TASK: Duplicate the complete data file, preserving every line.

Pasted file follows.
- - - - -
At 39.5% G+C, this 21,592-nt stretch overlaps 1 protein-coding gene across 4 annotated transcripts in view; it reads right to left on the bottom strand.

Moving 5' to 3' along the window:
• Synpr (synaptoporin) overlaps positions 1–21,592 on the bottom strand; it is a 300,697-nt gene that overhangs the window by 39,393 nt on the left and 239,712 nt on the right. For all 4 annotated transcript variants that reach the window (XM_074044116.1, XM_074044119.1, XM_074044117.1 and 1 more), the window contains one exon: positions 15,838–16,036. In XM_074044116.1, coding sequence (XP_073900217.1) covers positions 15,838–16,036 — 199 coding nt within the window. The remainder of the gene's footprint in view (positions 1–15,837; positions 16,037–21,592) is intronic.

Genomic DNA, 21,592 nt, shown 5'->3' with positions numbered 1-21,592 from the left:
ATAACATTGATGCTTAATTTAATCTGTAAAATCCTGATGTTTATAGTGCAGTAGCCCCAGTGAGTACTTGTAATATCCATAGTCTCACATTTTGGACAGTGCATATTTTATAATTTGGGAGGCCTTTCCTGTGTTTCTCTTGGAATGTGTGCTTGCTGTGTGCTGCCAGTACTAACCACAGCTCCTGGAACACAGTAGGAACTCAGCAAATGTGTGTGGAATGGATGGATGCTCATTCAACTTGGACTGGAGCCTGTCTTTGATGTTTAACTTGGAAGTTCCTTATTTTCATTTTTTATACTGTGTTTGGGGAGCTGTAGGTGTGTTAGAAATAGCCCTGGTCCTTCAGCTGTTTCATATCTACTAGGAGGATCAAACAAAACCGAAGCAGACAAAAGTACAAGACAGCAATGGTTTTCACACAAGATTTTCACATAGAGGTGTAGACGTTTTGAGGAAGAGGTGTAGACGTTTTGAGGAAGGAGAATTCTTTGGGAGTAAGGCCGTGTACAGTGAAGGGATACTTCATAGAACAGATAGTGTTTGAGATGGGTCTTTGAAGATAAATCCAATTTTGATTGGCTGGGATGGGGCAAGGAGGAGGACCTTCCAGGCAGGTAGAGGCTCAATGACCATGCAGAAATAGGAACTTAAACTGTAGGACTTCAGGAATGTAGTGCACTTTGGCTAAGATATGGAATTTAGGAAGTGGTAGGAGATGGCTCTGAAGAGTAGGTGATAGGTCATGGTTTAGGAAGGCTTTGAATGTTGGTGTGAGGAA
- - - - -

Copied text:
At 39.5% G+C, this 21,592-nt stretch overlaps 1 protein-coding gene across 4 annotated transcripts in view; it reads right to left on the bottom strand.

Moving 5' to 3' along the window:
• Synpr (synaptoporin) overlaps positions 1–21,592 on the bottom strand; it is a 300,697-nt gene that overhangs the window by 39,393 nt on the left and 239,712 nt on the right. For all 4 annotated transcript variants that reach the window (XM_074044116.1, XM_074044119.1, XM_074044117.1 and 1 more), the window contains one exon: positions 15,838–16,036. In XM_074044116.1, coding sequence (XP_073900217.1) covers positions 15,838–16,036 — 199 coding nt within the window. The remainder of the gene's footprint in view (positions 1–15,837; positions 16,037–21,592) is intronic.

Genomic DNA, 21,592 nt, shown 5'->3' with positions numbered 1-21,592 from the left:
ATAACATTGATGCTTAATTTAATCTGTAAAATCCTGATGTTTATAGTGCAGTAGCCCCAGTGAGTACTTGTAATATCCATAGTCTCACATTTTGGACAGTGCATATTTTATAATTTGGGAGGCCTTTCCTGTGTTTCTCTTGGAATGTGTGCTTGCTGTGTGCTGCCAGTACTAACCACAGCTCCTGGAACACAGTAGGAACTCAGCAAATGTGTGTGGAATGGATGGATGCTCATTCAACTTGGACTGGAGCCTGTCTTTGATGTTTAACTTGGAAGTTCCTTATTTTCATTTTTTATACTGTGTTTGGGGAGCTGTAGGTGTGTTAGAAATAGCCCTGGTCCTTCAGCTGTTTCATATCTACTAGGAGGATCAAACAAAACCGAAGCAGACAAAAGTACAAGACAGCAATGGTTTTCACACAAGATTTTCACATAGAGGTGTAGACGTTTTGAGGAAGAGGTGTAGACGTTTTGAGGAAGGAGAATTCTTTGGGAGTAAGGCCGTGTACAGTGAAGGGATACTTCATAGAACAGATAGTGTTTGAGATGGGTCTTTGAAGATAAATCCAATTTTGATTGGCTGGGATGGGGCAAGGAGGAGGACCTTCCAGGCAGGTAGAGGCTCAATGACCATGCAGAAATAGGAACTTAAACTGTAGGACTTCAGGAATGTAGTGCACTTTGGCTAAGATATGGAATTTAGGAAGTGGTAGGAGATGGCTCTGAAGAGTAGGTGATAGGTCATGGTTTAGGAAGGCTTTGAATGTTGGTGTGAGGAA